Adam Kamradt-Scott drew on his extensive scholarly and practical experience in the field of health security and governance, his ongoing work on the adoption of international legal instruments for health, and discussed recent moves towards the creation and adoption of a new pandemic treaty at the World Health Organization (WHO). This ambitious undertaking seeks to move existing mechanisms such as the International Health Regulations (IHRs) on to a new footing, and has been a focal point for lobbying and negotiations. Arguably, the current COVID-19 pandemic has sparked more intense efforts in this direction, showing the need for more coherent approaches and simplified structures. Developments thus far focused on ways of reshaping the existing structures contained in the International Health Regulations (IHRs) and of setting out the types of questions of that should go into such a treaty.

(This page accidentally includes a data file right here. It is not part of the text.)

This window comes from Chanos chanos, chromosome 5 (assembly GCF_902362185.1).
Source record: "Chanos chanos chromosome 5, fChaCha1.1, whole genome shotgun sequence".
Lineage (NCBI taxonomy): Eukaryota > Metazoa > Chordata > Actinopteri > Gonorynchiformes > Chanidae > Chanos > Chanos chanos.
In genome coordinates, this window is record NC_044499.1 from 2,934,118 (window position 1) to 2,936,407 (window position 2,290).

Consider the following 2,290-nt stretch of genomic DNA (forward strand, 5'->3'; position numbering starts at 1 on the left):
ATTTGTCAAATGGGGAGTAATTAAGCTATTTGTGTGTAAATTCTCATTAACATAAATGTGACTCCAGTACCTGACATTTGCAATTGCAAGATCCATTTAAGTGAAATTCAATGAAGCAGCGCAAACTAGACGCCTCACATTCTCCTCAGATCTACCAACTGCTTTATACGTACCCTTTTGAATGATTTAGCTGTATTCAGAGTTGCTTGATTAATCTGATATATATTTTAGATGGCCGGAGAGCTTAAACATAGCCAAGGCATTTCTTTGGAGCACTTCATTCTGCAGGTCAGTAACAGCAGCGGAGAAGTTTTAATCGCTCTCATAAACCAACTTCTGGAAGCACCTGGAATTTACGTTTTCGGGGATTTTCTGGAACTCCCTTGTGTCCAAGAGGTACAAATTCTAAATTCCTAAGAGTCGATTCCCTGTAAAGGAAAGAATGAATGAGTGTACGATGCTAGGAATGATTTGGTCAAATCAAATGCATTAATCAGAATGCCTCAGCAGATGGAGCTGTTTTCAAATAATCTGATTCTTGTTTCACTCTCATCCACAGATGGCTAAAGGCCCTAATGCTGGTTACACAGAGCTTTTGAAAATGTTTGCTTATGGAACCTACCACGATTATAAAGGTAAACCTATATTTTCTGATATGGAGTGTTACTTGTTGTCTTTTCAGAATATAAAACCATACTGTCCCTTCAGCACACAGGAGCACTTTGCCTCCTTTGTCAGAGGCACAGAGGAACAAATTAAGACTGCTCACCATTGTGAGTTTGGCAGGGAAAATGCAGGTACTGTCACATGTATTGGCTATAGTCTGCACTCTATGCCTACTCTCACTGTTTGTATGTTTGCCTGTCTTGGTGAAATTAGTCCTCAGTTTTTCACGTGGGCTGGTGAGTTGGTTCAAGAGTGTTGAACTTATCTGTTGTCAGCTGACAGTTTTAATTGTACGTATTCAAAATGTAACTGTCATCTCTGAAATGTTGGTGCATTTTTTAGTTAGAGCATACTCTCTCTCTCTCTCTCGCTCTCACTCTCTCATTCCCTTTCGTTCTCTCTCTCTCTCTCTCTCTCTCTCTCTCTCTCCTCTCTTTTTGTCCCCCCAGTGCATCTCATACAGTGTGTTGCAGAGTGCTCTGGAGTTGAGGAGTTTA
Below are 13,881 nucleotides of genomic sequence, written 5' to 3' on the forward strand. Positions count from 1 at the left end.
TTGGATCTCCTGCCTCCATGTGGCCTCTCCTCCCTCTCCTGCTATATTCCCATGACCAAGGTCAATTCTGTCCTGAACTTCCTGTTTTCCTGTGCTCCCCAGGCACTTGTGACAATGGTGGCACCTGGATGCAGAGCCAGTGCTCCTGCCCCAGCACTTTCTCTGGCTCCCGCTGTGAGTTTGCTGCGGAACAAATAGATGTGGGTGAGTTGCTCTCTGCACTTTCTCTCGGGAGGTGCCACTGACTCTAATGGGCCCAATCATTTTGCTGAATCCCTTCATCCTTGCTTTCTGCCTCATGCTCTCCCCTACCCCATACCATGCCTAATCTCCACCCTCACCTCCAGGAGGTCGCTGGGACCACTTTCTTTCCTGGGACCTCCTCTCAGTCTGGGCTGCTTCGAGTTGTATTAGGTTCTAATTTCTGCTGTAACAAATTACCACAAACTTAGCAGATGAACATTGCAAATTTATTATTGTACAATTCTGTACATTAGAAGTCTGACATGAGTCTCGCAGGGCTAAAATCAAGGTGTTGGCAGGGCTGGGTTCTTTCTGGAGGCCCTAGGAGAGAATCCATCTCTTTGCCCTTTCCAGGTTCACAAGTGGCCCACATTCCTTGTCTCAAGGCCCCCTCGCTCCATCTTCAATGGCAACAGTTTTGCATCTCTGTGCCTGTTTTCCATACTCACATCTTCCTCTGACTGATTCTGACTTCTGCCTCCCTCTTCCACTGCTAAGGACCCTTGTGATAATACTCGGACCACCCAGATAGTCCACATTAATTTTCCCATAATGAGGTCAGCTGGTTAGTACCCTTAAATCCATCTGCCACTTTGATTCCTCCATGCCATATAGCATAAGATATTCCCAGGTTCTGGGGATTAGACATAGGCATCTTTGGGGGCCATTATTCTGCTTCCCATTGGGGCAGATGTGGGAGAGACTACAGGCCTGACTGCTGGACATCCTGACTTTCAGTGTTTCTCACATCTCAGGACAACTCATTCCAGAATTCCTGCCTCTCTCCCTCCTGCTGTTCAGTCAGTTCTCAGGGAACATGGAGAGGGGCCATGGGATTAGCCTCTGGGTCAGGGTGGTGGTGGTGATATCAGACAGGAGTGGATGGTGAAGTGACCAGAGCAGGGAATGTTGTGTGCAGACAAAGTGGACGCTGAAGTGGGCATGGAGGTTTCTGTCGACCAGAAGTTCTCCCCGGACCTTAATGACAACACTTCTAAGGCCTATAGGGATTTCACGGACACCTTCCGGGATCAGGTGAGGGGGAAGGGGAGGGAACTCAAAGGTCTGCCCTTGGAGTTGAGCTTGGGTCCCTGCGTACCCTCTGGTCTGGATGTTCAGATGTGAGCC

In the light of recent experience with the formulation and implementation of pandemic health security responses at a global level, especially with regards to challenges to the WHO’s role as a global leader in this field, questions were raised as to whether an expanded treaty could ever be truly effective. Further doubt regarding the feasibility of this undertaking stemmed from the fact that the WHO has only adopted one such treaty in the past, an instrument with a specialist focus on tobacco control. This experience showed that it can often take 8-13 years to agree and implement a treaty, and is thus anything but a rapid fix to a question that may need to provide quick and reliable responses in a crisis.  Further lessons in the field of treaty negotiation were derived from other truly ‘global’ policy areas, including treaties on outer space and landmines.